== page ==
The L&D function has successfully made the move into the social collaboration space, after realizing the benefits that come from establishing communities for training courses, or in the case of larger organizations, a community for each cohort that trains together. These communities can either be self-managed by a volunteer from the group of trainees, or by a community manager. Either way, communities provide a way for people involved in the training to help each other solidify their understanding of the subject matter, seek peer assistance and keep connections with colleagues well beyond the end of the training course. Large organizations with geographically dispersed employees will benefit more from these uses of social collaboration technology than smaller organizations where everyone is in the same site.
When it comes to performance management, there are many modern platforms for tracking goals and objectives and an individual's progress in meeting them. Even more options exist for “social recognition,” which use badging and other gamification elements built into social collaboration platforms, and specialist HR tools such as Achievers.com, to allow for peer to peer recognition.
It is in instances like these that the true benefit of the digital workplace can be seen, in how it facilitates a connection between dispersed team members and management.
The simple expedient of using video in your Skype for Business, Webex or MeetMe meeting helps people feel more connected when they can see their colleagues. Online presence indication, chat tools and persistent chat channels in tools like Slack or Teams all enhance day to day communication, which also should have a positive effect on building relationships between dispersed employees and their managers.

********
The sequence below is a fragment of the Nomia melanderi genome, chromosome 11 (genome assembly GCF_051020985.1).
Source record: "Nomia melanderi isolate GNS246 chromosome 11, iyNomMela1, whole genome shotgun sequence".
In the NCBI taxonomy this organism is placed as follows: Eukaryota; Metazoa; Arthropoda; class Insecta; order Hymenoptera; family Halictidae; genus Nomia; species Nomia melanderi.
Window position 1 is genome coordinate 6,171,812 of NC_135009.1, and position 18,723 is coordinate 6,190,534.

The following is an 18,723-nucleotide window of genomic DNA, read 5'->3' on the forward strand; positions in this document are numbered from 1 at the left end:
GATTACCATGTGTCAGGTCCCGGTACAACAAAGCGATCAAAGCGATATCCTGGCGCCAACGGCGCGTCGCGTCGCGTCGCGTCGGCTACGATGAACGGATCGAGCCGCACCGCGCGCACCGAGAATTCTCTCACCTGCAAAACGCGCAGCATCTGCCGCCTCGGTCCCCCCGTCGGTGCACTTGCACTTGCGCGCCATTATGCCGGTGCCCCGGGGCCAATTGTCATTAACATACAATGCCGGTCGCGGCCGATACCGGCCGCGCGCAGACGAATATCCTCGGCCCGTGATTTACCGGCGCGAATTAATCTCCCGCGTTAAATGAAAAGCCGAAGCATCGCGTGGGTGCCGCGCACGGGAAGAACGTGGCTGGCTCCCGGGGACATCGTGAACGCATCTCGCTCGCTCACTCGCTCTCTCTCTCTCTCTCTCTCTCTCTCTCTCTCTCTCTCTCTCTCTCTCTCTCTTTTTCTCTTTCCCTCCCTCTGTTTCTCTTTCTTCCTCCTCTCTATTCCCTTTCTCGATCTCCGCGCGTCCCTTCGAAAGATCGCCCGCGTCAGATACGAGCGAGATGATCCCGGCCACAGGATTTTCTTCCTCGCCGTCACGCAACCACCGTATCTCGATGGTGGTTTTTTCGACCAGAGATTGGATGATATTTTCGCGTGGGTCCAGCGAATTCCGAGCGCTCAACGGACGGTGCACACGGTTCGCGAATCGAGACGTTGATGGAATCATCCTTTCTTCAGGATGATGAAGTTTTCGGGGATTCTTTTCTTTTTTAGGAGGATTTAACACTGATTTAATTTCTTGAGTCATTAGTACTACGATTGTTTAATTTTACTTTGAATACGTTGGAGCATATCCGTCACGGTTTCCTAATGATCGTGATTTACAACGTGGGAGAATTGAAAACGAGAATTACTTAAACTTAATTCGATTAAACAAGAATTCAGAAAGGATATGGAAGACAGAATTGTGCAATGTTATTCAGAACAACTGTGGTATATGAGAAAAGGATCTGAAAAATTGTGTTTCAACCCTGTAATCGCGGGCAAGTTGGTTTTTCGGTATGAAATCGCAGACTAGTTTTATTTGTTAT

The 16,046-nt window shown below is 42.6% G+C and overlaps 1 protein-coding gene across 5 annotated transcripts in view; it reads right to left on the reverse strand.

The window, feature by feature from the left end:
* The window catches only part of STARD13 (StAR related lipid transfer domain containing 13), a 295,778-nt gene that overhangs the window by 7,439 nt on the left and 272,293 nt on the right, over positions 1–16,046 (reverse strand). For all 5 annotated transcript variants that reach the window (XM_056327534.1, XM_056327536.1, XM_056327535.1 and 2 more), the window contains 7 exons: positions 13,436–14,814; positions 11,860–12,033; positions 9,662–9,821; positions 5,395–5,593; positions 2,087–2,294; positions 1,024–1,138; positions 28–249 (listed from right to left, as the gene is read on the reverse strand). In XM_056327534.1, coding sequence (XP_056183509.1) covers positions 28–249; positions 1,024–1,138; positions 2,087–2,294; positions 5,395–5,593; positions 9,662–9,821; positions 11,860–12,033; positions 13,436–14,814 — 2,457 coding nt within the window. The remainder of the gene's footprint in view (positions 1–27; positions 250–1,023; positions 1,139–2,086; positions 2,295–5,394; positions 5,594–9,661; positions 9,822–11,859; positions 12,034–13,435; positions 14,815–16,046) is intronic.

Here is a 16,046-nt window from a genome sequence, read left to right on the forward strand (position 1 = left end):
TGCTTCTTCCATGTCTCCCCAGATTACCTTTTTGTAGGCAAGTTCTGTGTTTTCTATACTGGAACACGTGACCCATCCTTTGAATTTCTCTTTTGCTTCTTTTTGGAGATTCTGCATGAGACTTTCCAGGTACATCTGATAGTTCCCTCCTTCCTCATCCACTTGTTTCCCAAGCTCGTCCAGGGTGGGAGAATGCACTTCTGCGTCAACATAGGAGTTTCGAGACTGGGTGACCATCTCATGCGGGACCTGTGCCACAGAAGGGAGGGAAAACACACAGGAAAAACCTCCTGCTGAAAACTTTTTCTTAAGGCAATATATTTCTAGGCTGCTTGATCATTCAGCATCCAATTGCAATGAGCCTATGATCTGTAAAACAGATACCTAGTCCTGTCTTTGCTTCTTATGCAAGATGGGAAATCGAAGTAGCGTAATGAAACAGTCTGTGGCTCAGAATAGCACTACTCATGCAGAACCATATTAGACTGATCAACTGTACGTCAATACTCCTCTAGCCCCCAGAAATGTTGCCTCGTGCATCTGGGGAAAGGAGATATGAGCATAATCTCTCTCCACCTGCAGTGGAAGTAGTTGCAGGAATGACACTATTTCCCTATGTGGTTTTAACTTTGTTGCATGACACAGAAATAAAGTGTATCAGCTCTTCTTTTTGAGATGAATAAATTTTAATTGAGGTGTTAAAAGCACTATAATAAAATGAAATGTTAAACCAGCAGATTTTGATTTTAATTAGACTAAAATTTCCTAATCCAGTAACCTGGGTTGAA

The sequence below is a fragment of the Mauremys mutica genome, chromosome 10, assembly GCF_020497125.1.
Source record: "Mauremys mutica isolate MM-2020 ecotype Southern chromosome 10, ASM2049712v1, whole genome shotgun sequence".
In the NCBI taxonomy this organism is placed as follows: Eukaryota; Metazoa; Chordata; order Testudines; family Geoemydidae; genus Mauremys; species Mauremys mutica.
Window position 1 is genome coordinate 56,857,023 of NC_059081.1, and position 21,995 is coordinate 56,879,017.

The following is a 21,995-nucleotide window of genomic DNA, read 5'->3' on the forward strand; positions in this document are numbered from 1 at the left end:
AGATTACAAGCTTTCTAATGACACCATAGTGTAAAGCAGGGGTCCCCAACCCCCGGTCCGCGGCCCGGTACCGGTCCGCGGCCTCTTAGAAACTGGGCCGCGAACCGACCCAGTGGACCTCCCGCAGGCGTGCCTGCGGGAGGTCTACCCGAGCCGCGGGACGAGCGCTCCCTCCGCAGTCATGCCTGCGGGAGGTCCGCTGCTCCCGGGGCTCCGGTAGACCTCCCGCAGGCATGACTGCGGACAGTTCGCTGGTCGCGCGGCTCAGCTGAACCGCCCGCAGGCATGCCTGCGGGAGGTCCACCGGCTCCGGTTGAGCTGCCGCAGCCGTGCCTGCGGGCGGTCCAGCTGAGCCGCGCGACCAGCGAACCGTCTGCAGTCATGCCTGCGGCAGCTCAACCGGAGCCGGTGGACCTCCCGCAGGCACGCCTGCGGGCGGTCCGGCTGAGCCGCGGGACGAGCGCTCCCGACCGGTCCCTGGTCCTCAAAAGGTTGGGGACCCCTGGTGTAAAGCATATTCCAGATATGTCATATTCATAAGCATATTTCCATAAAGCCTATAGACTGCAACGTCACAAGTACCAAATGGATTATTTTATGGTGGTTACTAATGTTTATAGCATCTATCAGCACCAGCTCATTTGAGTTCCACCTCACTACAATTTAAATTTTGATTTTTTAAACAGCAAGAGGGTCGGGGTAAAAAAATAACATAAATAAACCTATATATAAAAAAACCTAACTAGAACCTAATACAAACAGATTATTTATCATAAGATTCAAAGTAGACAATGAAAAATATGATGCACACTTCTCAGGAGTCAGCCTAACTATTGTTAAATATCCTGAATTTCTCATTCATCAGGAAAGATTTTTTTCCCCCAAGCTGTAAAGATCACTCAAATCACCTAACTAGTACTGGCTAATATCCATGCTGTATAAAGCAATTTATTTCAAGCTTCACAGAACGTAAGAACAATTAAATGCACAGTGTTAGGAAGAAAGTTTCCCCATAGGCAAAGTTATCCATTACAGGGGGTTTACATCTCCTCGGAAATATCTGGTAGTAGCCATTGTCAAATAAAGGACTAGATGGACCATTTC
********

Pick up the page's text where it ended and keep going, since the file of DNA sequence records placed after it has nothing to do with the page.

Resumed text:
Taken a step further, mobile access to all of these tools, whether from an individual's own device or a corporate mobile device, makes it easier to be much more inclusive of mobile, part time, or other employees who are not collocated.
The Exit Phase
When it comes time to leave, businesses once again rely on specialist HR tools, as well as simple forms and workflow capabilities. Aside from HR, a number of other business functions need to be notified when an employee leaves an organization, including the IT department.
However, the knowledge management (KM) aspect continues to confound organizations. How do you ensure people do not take all of their knowledge and expertise with them when they leave the organization? Some KM practitioners suggest getting employees to blog as part of the normal course of their day to day work, creating a commentary on how they work, how they solve problems, and at least partly exposing and recording their tacit “know how.” Social communities, and social networks that facilitate “working out loud” also enable these knowledge-sharing activities.
But all of these activities need to be part of people's every day work, introduced long before the person ever thinks of leaving. HR will only be able to do multiple KM interviews with senior executives when they leave. So to ensure you capture the knowledge of your employees, you cannot leave KM initiatives to getting people to file “lessons learned” reports into a “knowledgebase.” Long before people reach the exit phase, take steps to ensure their leaving won’t cause you more problems than it needs to by creating easy to use facilities for knowledge capture.
Hopefully some HR colleagues will chip in with their knowledge and tips in the comments section below.
Related Article: The Forgotten Employee Experience: When People Quit